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The Worst Coral Bleaching Event Ever May Be Over: Now For The Bad News

The worst coral bleaching event in history is pretty much over — but it's not all good news.

The National Oceanic and Atmospheric Administration said the three-year event affected corals in the Atlantic, Pacific and Indian oceans is no longer widespread.

Bleaching events can happen when ocean temperatures stay too high for too long and corals get stressed. Some scientists say these events were caused by climate change.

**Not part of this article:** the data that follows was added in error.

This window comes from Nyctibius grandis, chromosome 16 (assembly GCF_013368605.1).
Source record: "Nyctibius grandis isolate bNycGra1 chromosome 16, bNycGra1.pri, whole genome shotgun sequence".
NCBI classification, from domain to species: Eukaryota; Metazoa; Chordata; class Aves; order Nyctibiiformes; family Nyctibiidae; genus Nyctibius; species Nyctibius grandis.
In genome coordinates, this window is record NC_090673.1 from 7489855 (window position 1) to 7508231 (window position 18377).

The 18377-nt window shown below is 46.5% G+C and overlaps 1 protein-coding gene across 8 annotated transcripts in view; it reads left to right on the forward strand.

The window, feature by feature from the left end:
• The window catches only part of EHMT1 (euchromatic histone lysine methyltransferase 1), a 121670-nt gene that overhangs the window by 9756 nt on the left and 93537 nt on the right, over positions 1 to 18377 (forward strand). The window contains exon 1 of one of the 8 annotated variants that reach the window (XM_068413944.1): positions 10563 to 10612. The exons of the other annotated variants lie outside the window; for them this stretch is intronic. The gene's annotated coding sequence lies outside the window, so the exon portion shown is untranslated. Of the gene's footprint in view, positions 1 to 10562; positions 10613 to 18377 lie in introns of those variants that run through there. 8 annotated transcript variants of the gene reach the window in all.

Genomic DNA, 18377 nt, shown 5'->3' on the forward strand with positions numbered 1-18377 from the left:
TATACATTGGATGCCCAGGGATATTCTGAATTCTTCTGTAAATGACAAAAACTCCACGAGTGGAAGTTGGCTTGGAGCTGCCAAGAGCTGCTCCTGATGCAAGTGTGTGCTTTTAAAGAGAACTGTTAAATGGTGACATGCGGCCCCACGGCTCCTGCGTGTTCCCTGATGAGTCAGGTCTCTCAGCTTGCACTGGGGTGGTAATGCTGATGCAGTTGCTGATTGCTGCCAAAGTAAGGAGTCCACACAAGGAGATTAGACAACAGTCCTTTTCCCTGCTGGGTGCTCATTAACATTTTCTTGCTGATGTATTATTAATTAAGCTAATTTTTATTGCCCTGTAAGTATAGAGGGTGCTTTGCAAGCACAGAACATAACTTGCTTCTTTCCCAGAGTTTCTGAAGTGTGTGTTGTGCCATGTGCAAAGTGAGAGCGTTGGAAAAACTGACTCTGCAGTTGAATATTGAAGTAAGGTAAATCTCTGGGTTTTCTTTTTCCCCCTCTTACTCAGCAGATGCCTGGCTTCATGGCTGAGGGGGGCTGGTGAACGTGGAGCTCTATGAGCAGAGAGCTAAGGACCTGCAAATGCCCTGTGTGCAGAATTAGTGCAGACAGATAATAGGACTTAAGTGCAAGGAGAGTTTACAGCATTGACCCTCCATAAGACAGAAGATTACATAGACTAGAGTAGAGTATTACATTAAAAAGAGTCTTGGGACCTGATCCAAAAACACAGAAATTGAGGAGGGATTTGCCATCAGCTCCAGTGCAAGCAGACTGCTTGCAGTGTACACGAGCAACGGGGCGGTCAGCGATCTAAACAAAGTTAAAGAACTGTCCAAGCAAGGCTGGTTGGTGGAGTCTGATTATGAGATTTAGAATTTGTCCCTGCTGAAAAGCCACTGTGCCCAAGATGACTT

Reefs around the world were severely affected by the back-to-back events; up to 90 percent of some reefs in the Maldives were bleached.

And corals in the Great Barrier Reef hit a "terminal stage" in April as a result of the bleachings.

SEE MORE: Turtles On The Great Barrier Reef Have Human Medication In Their Blood

It can take years for corals to recover after a single event like that. If they don't have time to recover — like with this most recent bleaching stint — it's often lethal.

NOAA will monitor the sea temperatures to confirm the event is over.

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